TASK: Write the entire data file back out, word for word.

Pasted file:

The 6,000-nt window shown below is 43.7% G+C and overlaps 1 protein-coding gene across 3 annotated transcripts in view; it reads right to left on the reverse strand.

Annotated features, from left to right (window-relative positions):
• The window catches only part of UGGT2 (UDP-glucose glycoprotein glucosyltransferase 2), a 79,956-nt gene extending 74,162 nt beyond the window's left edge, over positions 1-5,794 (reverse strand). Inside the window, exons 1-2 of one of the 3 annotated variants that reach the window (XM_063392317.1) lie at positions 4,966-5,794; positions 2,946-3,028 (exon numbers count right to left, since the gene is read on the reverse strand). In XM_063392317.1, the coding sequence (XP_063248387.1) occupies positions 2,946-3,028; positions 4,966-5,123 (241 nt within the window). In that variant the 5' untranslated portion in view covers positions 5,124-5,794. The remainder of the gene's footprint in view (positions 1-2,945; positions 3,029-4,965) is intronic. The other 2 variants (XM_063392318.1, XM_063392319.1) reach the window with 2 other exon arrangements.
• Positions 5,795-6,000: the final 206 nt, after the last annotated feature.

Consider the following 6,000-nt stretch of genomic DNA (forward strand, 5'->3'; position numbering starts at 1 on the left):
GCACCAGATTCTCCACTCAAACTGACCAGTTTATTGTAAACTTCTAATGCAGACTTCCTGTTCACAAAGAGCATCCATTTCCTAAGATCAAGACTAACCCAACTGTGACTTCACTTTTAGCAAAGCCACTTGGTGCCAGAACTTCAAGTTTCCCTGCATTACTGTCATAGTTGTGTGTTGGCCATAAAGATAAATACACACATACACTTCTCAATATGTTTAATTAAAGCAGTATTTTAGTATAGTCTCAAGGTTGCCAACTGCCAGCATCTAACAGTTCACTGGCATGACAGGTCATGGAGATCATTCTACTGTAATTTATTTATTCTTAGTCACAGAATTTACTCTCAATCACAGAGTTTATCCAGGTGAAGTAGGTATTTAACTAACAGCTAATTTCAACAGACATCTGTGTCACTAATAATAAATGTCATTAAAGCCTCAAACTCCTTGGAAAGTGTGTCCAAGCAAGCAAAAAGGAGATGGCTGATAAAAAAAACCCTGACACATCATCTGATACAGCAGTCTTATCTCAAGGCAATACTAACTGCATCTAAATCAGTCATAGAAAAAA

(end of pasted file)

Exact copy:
The 6,000-nt window shown below is 43.7% G+C and overlaps 1 protein-coding gene across 3 annotated transcripts in view; it reads right to left on the reverse strand.

Annotated features, from left to right (window-relative positions):
• The window catches only part of UGGT2 (UDP-glucose glycoprotein glucosyltransferase 2), a 79,956-nt gene extending 74,162 nt beyond the window's left edge, over positions 1-5,794 (reverse strand). Inside the window, exons 1-2 of one of the 3 annotated variants that reach the window (XM_063392317.1) lie at positions 4,966-5,794; positions 2,946-3,028 (exon numbers count right to left, since the gene is read on the reverse strand). In XM_063392317.1, the coding sequence (XP_063248387.1) occupies positions 2,946-3,028; positions 4,966-5,123 (241 nt within the window). In that variant the 5' untranslated portion in view covers positions 5,124-5,794. The remainder of the gene's footprint in view (positions 1-2,945; positions 3,029-4,965) is intronic. The other 2 variants (XM_063392318.1, XM_063392319.1) reach the window with 2 other exon arrangements.
• Positions 5,795-6,000: the final 206 nt, after the last annotated feature.

Consider the following 6,000-nt stretch of genomic DNA (forward strand, 5'->3'; position numbering starts at 1 on the left):
GCACCAGATTCTCCACTCAAACTGACCAGTTTATTGTAAACTTCTAATGCAGACTTCCTGTTCACAAAGAGCATCCATTTCCTAAGATCAAGACTAACCCAACTGTGACTTCACTTTTAGCAAAGCCACTTGGTGCCAGAACTTCAAGTTTCCCTGCATTACTGTCATAGTTGTGTGTTGGCCATAAAGATAAATACACACATACACTTCTCAATATGTTTAATTAAAGCAGTATTTTAGTATAGTCTCAAGGTTGCCAACTGCCAGCATCTAACAGTTCACTGGCATGACAGGTCATGGAGATCATTCTACTGTAATTTATTTATTCTTAGTCACAGAATTTACTCTCAATCACAGAGTTTATCCAGGTGAAGTAGGTATTTAACTAACAGCTAATTTCAACAGACATCTGTGTCACTAATAATAAATGTCATTAAAGCCTCAAACTCCTTGGAAAGTGTGTCCAAGCAAGCAAAAAGGAGATGGCTGATAAAAAAAACCCTGACACATCATCTGATACAGCAGTCTTATCTCAAGGCAATACTAACTGCATCTAAATCAGTCATAGAAAAAA